Some Iraqis fear U.S. departure

The Iraqi city of Falluja was one of the first to rise up against U.S. troops when they occupied it in 2003.

But today, some perceptions are changing about who occupies Fallujah.

Most Iraqis oppose foreign influence. Some welcome the U.S. withdrawal. But many, especially in Sunni regions, say they would choose a small American military presence over increased power for pro-Iran militias.

Jabbar Abu Wissam is a local.

Over the past 17 years, he's watched his city fall to the United States, al Qaeda, Islamic State and, most recently, Iraqi forces fighting alongside Iran-backed paramilitaries.

Now, there are concerns aU.S. troop drawdown is creating a security vacuum, making Fallujah more dangerous.

FALLUJA RESIDENT, JABBAR ABU WISSAM:

"If the Americans leave, Islamic State will be back, the al-Qaida network, other terrorist organizations. We, the people, will be under the hammer."

His view is shared by many security officials and former fighters in former insurgent strongholds once loyal to Sunni dictator Saddam Hussein.

Some critics say Islamic State and the Iran-backed paramilitaries stand to gain most from Washington's troop reduction.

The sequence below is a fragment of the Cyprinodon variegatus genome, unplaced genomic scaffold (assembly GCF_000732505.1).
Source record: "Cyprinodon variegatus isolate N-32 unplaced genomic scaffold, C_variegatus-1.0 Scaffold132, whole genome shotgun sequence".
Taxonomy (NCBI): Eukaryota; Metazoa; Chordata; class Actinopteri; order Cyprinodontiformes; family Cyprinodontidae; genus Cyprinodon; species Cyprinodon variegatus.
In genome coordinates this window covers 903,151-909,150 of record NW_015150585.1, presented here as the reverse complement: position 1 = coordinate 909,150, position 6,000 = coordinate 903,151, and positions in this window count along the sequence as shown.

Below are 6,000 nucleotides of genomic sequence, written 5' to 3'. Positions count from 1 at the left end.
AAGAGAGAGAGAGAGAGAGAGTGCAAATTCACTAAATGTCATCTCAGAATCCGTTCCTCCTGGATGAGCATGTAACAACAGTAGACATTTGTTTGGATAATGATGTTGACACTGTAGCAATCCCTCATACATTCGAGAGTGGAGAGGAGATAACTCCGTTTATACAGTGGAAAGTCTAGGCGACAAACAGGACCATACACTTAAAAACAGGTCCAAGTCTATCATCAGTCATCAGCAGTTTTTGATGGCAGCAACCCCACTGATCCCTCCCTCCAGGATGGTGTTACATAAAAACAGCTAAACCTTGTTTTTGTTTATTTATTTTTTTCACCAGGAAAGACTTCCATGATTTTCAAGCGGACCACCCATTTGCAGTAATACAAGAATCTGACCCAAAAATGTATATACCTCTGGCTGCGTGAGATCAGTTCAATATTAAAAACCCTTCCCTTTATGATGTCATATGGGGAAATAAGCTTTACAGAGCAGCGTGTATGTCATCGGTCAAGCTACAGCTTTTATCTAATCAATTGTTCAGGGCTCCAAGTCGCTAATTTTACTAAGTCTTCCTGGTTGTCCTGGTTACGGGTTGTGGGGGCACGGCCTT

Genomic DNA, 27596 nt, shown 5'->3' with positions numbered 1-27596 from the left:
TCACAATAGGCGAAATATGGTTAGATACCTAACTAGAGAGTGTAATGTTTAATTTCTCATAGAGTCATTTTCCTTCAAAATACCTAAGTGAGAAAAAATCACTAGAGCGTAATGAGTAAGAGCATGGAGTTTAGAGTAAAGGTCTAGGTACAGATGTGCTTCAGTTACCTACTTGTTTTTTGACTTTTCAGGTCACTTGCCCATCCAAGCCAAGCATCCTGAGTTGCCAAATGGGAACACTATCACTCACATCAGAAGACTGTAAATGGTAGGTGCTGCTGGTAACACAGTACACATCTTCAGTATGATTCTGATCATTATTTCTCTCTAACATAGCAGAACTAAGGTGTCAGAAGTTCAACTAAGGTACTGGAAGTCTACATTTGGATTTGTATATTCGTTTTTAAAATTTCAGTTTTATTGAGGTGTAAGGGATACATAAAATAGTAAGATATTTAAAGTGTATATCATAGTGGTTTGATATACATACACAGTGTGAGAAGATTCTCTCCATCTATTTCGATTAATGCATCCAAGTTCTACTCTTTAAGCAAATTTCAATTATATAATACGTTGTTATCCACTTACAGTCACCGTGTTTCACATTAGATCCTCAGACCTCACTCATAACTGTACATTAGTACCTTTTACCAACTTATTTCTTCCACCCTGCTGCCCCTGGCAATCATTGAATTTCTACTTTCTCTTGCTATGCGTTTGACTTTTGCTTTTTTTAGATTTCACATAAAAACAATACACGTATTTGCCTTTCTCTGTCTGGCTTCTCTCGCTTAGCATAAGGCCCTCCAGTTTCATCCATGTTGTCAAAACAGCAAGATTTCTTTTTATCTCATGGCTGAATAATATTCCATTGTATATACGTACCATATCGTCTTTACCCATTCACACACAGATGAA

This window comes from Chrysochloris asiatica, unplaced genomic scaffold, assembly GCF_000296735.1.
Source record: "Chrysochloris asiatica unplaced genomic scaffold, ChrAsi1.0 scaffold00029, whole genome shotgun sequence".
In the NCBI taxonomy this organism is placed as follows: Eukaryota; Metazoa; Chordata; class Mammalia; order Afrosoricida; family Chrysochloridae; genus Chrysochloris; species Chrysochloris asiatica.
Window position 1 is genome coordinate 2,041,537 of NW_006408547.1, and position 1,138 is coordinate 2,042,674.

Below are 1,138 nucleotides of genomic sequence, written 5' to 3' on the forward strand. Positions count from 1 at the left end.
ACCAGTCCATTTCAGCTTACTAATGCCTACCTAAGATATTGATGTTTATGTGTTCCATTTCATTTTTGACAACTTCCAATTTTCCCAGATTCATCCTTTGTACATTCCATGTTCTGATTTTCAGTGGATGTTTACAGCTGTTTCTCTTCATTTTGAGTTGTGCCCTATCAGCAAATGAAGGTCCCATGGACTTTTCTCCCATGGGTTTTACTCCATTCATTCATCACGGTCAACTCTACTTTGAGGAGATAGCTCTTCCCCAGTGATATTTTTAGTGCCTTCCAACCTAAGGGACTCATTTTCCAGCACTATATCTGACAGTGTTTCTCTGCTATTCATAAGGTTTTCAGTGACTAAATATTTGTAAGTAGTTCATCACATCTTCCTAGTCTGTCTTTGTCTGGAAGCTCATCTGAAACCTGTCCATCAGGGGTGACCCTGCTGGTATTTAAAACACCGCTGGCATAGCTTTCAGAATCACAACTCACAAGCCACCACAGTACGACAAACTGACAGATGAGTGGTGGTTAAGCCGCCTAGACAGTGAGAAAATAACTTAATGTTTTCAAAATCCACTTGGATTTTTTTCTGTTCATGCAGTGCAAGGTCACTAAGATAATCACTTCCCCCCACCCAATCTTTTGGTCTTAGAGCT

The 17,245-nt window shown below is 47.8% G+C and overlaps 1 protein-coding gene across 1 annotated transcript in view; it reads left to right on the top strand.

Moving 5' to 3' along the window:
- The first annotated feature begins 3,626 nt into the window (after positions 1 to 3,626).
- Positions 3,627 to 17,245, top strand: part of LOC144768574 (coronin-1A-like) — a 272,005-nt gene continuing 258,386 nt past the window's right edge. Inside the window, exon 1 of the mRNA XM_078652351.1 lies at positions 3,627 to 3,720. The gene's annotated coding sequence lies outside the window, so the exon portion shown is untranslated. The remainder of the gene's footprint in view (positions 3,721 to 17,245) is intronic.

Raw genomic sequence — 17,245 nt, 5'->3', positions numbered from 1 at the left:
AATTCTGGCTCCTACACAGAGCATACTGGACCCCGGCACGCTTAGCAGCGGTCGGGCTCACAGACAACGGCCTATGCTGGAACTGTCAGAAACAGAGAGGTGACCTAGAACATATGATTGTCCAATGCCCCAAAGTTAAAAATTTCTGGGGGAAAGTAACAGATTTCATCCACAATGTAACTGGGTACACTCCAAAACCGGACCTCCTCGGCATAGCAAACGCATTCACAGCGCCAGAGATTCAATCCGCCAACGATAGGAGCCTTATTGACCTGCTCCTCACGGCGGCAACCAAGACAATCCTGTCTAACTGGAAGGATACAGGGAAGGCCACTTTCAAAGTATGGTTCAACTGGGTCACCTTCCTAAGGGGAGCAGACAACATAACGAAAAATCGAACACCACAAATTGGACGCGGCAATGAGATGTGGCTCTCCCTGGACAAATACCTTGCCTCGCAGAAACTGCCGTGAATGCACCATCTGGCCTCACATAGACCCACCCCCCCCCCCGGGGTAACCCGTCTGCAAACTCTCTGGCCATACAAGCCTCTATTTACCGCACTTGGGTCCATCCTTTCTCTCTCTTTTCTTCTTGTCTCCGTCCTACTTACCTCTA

They point to an increase in attacks by Islamic State, and fear the Iran-backed militias will use this violence to justify entrenching themselves.

Last month, Islamic State staged its biggest attack in years with a suicide bombing in Baghdad that killed more than 30.

Sabah Abdel Ghafur sees the American presence as a double-edged sword.

FALLUJA RESIDENT, SABAH ABDEL GHAFUR:

"We like the American presence when they are an instrument to provide us with protection. And we hate the presence of the Americans, and of others, when their objective is to sabotage our country. To destroy our civil society."

Washington's contingent is the largest in the coalition force, which includes 900 troops from other countries. Security analysts estimate there are thousands of Islamic State fighters in Iraq.

The Biden administration has given no indication it intends to significantly reverse the drawdown started under former President Donald Trump. The Pentagon said the Biden administration is conducting a review of numbers and position of troops in Iraq.